Sunday, July 2, 2017

Miss Peregrine's Home for Peculiar Children

When I watched Tim Burton’s film Miss Peregrine’s Home for Peculiar Children, I knew not to expect the book.  I’m glad that I didn’t.  I could appreciate the movie for what it was rather than what it wasn’t, while I also pulled out the parallels that did exist between the movie and the book.  As a result, I ended up liking both in their own right.

Ransom Riggs created a mixed-media book series that combined text with vintage photographs that he obtained from various collectors.  He created characters with semi-creepy powers from these semi-creepy photos and fabricated a fascinating nightmarish adventure that killed off characters left and right.  Tim Burton, surprisingly, dials back the dark tones in the books quite a bit in his interpretation.  He more or less follows the plot of the first book, but he wraps up the story with a neat, happy ending instead of a cliffhanger.

Source: Wikipedia
During the movie, I kept my eyes open to appreciate the elements from the book that did come to life, instead of fretting over what didn’t.  In return, I could see the peculiar spirit of the book - that feeling of being different, the eternal pause on childhood, and the shock of the fantastical becoming real and scary.  The first time I saw a hollowgast in the movie, I got the heebie-jeebies.  As much as I did like the book series, I also found the story intense, violent, and creepy compared to my usual fantasy novels.  The movie, meanwhile, treats the story with a quirkier and more lighthearted touch.  Burton added humor to the characters.  I laughed more during the movie than I remember laughing for Riggs’ three books combined.

Just look at the different color schemes between the film poster and book cover to get an idea of what I'm talking about.
Source: Wikipedia
Burton also did two interesting things to the main character Jacob’s love interest.  First, Burton downplayed Emma’s relationship with Jacob’s grandfather, making her current romantic involvement with Jacob way less icky.  Second, he changed Emma’s power from controlling fire to controlling air.  Compared to the book Emma, movie Emma is softer, gentler, less in your grill.  She floats on air instead of spitting fire in everyone’s face - which, to be honest, I missed.  I couldn’t help but wonder if Burton changed her character because she was too “aggressive” as a female character.  If so, he missed the fact that she’s also the most grounded character, believing in Miss Peregrine and in Jacob so steadfastly that she gives the other characters the courage they need to face the horrors around them.  She feels deeply, and even though she is confrontational, she is also vulnerable.  All of those dimensions are skimmed over or ignored in Burton’s movie.  Part of it comes at the price of condensing the story to 100 minutes.  The other part comes from Burton’s different sensibilities.  I liked picking out the differences between the Emma’s, weighing the good and bad in both versions and thinking about what I value most in a female character.  I’ll be honest though, even if I miss the fire, that movie scene where Emma blasts water out of an entire submerged ship with just her lung power was pretty amazing.  Definitely not in the book.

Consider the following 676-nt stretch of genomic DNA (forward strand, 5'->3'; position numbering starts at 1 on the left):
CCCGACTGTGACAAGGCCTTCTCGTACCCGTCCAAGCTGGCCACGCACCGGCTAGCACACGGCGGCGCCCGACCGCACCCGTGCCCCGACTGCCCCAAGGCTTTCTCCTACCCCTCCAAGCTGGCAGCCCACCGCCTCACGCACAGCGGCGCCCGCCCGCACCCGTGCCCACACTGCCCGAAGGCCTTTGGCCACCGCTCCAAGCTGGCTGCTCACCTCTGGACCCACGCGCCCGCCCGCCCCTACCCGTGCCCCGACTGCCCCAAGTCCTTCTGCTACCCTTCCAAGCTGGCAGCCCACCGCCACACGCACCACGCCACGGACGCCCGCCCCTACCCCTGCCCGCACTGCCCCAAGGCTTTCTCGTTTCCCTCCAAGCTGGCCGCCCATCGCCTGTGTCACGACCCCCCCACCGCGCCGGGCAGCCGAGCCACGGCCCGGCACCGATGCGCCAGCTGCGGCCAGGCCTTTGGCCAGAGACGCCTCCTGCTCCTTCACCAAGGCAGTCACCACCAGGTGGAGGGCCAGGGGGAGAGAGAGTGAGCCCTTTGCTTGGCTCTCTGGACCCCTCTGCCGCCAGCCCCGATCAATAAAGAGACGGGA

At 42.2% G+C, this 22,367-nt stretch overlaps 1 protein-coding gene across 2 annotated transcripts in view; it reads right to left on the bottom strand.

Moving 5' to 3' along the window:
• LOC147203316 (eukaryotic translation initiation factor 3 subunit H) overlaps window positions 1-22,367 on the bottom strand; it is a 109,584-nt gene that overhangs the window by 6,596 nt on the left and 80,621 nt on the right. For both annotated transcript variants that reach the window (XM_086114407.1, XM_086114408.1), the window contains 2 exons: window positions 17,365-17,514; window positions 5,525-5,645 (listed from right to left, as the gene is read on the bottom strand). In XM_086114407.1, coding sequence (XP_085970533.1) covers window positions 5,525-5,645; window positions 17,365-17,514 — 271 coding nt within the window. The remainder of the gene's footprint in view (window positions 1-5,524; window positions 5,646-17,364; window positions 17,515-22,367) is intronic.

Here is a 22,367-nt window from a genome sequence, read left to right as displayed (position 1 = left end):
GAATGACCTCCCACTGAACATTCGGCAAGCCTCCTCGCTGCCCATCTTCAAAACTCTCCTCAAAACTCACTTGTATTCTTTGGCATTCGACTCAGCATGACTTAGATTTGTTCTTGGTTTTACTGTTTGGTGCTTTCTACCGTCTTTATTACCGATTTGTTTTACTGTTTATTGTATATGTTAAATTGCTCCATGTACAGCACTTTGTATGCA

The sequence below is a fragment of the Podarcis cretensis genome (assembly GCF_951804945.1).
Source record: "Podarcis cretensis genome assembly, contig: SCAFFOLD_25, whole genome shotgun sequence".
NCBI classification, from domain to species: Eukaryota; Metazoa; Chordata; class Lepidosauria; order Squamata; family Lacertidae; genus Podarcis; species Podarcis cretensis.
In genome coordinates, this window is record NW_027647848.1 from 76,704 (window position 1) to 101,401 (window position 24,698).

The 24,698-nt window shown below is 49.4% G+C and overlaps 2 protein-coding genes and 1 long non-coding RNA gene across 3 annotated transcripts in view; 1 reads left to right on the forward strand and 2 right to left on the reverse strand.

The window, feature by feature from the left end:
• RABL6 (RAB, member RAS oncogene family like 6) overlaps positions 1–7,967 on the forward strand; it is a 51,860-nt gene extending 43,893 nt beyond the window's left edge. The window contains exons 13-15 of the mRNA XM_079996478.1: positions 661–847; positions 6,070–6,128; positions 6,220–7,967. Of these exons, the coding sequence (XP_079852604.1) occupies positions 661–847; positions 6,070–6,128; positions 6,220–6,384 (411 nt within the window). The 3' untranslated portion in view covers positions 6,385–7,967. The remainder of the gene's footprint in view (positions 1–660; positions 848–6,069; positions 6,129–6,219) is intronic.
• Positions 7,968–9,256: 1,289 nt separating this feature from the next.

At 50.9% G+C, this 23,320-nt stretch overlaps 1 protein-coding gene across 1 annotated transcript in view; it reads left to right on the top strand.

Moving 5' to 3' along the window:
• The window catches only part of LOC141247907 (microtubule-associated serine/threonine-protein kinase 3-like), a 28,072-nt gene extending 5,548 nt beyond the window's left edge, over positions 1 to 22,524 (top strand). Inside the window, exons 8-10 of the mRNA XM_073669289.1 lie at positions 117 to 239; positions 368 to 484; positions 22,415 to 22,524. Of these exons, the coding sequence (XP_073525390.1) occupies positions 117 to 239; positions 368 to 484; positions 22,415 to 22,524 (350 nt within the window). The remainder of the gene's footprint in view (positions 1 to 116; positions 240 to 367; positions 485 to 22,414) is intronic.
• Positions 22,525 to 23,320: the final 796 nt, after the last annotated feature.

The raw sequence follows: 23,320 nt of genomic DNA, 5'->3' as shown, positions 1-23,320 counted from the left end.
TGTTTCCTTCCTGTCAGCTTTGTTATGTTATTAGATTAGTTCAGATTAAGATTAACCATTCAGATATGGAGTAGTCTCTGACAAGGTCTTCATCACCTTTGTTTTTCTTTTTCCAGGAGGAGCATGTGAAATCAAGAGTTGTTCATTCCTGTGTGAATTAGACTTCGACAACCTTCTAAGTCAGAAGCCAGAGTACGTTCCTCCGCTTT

Also gone in the Burton movie is the plot about Miss Peregrine’s brothers being the ones to create the wight and hollowgast problem in their pursuit of immortality.  The oldest brother Caul in particular inspires a peculiar movement, mostly among males, against ymbrynes like Miss Peregrine who keep peculiar children in eternal loops to protect them from the outside world.  His followers claim that the powerful ymbrynes, who are all female, infantilize and oppress peculiar people.  Riggs makes no hesitation to point out that Caul’s behavior stems from jealousy that his sister is stronger and more powerful than he could ever be.  His rhetoric, frankly, reminded me of men’s rights activists.  The subtle conversation about gender dynamics in peculiardom was unexpected, particularly from a male author.  Unfortunately it becomes lost in the hands of a male director.  Granted, I understand why Burton would cut out Caul from the narrative since he stuck to one movie instead of three, but I still feel like he missed an opportunity.

So, how do the book and movie of the peculiar world compare?  The answer to that question doesn’t matter as much as the fact that movie-watching is a lot more fun when you aren’t prepared to criticize it from the onset.  In the case of Miss Peregrine, I wouldn’t call the movie “worse,” but “different.”  In this case, whether you should read the book instead is up what you want.  If you want the peculiar feel of the story without going quite as deep or dark, the movie’s the way to go.  If you want to dive into the nuance and fearsomeness as well as the gender dynamics of Riggs’ world, the books are your way in.  Or maybe you try both because you’ve got a lot of time on your hands.  Like me.

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